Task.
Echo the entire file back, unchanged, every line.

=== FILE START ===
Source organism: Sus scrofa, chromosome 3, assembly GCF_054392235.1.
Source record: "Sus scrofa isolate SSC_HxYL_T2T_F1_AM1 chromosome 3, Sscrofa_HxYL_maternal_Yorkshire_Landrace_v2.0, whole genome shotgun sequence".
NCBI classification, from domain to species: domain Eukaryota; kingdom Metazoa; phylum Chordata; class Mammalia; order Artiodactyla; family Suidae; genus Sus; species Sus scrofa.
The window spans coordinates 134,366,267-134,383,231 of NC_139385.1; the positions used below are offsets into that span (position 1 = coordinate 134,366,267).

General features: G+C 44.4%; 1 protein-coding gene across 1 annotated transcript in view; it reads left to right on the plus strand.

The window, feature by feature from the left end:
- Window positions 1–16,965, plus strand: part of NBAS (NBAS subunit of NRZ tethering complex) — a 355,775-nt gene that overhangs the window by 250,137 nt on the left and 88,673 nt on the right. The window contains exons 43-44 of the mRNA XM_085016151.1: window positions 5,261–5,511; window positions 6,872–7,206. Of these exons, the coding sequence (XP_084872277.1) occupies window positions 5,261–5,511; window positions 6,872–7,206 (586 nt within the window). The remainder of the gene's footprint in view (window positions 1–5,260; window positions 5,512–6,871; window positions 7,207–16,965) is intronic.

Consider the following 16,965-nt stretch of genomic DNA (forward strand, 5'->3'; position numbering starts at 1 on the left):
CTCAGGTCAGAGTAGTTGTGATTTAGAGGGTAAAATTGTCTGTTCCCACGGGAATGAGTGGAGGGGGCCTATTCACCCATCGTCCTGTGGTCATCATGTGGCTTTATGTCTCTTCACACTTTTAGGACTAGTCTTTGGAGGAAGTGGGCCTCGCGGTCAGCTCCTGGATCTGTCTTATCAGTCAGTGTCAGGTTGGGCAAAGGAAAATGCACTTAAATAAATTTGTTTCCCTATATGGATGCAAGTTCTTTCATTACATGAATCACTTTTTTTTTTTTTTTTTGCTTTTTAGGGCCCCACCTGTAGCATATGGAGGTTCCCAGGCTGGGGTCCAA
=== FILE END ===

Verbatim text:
Source organism: Sus scrofa, chromosome 3, assembly GCF_054392235.1.
Source record: "Sus scrofa isolate SSC_HxYL_T2T_F1_AM1 chromosome 3, Sscrofa_HxYL_maternal_Yorkshire_Landrace_v2.0, whole genome shotgun sequence".
NCBI classification, from domain to species: domain Eukaryota; kingdom Metazoa; phylum Chordata; class Mammalia; order Artiodactyla; family Suidae; genus Sus; species Sus scrofa.
The window spans coordinates 134,366,267-134,383,231 of NC_139385.1; the positions used below are offsets into that span (position 1 = coordinate 134,366,267).

General features: G+C 44.4%; 1 protein-coding gene across 1 annotated transcript in view; it reads left to right on the plus strand.

The window, feature by feature from the left end:
- Window positions 1–16,965, plus strand: part of NBAS (NBAS subunit of NRZ tethering complex) — a 355,775-nt gene that overhangs the window by 250,137 nt on the left and 88,673 nt on the right. The window contains exons 43-44 of the mRNA XM_085016151.1: window positions 5,261–5,511; window positions 6,872–7,206. Of these exons, the coding sequence (XP_084872277.1) occupies window positions 5,261–5,511; window positions 6,872–7,206 (586 nt within the window). The remainder of the gene's footprint in view (window positions 1–5,260; window positions 5,512–6,871; window positions 7,207–16,965) is intronic.

Consider the following 16,965-nt stretch of genomic DNA (forward strand, 5'->3'; position numbering starts at 1 on the left):
CTCAGGTCAGAGTAGTTGTGATTTAGAGGGTAAAATTGTCTGTTCCCACGGGAATGAGTGGAGGGGGCCTATTCACCCATCGTCCTGTGGTCATCATGTGGCTTTATGTCTCTTCACACTTTTAGGACTAGTCTTTGGAGGAAGTGGGCCTCGCGGTCAGCTCCTGGATCTGTCTTATCAGTCAGTGTCAGGTTGGGCAAAGGAAAATGCACTTAAATAAATTTGTTTCCCTATATGGATGCAAGTTCTTTCATTACATGAATCACTTTTTTTTTTTTTTTTTGCTTTTTAGGGCCCCACCTGTAGCATATGGAGGTTCCCAGGCTGGGGTCCAA